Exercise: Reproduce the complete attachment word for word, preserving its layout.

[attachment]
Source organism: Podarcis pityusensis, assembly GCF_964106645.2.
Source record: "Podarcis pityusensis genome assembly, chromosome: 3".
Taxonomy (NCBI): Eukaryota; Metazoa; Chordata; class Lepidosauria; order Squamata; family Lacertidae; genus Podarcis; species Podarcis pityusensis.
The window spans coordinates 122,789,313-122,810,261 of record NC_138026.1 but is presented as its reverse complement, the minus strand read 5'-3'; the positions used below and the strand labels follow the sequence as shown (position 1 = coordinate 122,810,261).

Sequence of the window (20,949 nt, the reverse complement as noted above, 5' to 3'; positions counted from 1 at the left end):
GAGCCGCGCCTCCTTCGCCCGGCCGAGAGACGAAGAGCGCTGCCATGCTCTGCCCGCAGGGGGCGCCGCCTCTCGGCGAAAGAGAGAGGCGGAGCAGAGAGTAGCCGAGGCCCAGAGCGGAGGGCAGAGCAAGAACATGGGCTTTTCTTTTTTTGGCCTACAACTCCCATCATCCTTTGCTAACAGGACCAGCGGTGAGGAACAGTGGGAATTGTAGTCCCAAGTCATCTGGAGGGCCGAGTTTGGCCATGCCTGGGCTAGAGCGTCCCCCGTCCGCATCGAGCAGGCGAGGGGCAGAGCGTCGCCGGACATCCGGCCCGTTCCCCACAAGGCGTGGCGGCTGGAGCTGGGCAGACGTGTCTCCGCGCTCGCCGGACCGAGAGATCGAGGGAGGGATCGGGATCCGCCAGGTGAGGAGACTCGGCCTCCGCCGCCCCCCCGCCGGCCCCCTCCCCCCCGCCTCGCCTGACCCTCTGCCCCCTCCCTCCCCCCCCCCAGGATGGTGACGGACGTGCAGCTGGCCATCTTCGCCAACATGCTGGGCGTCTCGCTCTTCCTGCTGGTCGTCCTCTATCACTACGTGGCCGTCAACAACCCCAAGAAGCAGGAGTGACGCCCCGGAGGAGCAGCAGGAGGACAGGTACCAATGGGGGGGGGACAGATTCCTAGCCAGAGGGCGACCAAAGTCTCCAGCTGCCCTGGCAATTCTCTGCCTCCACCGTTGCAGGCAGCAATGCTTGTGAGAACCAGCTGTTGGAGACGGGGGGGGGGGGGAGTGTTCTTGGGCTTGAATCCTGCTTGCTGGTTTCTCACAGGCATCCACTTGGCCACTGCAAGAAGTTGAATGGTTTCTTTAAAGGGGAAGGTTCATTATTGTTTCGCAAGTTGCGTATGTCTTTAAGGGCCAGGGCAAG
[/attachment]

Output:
Source organism: Podarcis pityusensis, assembly GCF_964106645.2.
Source record: "Podarcis pityusensis genome assembly, chromosome: 3".
Taxonomy (NCBI): Eukaryota; Metazoa; Chordata; class Lepidosauria; order Squamata; family Lacertidae; genus Podarcis; species Podarcis pityusensis.
The window spans coordinates 122,789,313-122,810,261 of record NC_138026.1 but is presented as its reverse complement, the minus strand read 5'-3'; the positions used below and the strand labels follow the sequence as shown (position 1 = coordinate 122,810,261).

Sequence of the window (20,949 nt, the reverse complement as noted above, 5' to 3'; positions counted from 1 at the left end):
GAGCCGCGCCTCCTTCGCCCGGCCGAGAGACGAAGAGCGCTGCCATGCTCTGCCCGCAGGGGGCGCCGCCTCTCGGCGAAAGAGAGAGGCGGAGCAGAGAGTAGCCGAGGCCCAGAGCGGAGGGCAGAGCAAGAACATGGGCTTTTCTTTTTTTGGCCTACAACTCCCATCATCCTTTGCTAACAGGACCAGCGGTGAGGAACAGTGGGAATTGTAGTCCCAAGTCATCTGGAGGGCCGAGTTTGGCCATGCCTGGGCTAGAGCGTCCCCCGTCCGCATCGAGCAGGCGAGGGGCAGAGCGTCGCCGGACATCCGGCCCGTTCCCCACAAGGCGTGGCGGCTGGAGCTGGGCAGACGTGTCTCCGCGCTCGCCGGACCGAGAGATCGAGGGAGGGATCGGGATCCGCCAGGTGAGGAGACTCGGCCTCCGCCGCCCCCCCGCCGGCCCCCTCCCCCCCGCCTCGCCTGACCCTCTGCCCCCTCCCTCCCCCCCCCCAGGATGGTGACGGACGTGCAGCTGGCCATCTTCGCCAACATGCTGGGCGTCTCGCTCTTCCTGCTGGTCGTCCTCTATCACTACGTGGCCGTCAACAACCCCAAGAAGCAGGAGTGACGCCCCGGAGGAGCAGCAGGAGGACAGGTACCAATGGGGGGGGGACAGATTCCTAGCCAGAGGGCGACCAAAGTCTCCAGCTGCCCTGGCAATTCTCTGCCTCCACCGTTGCAGGCAGCAATGCTTGTGAGAACCAGCTGTTGGAGACGGGGGGGGGGGGGAGTGTTCTTGGGCTTGAATCCTGCTTGCTGGTTTCTCACAGGCATCCACTTGGCCACTGCAAGAAGTTGAATGGTTTCTTTAAAGGGGAAGGTTCATTATTGTTTCGCAAGTTGCGTATGTCTTTAAGGGCCAGGGCAAG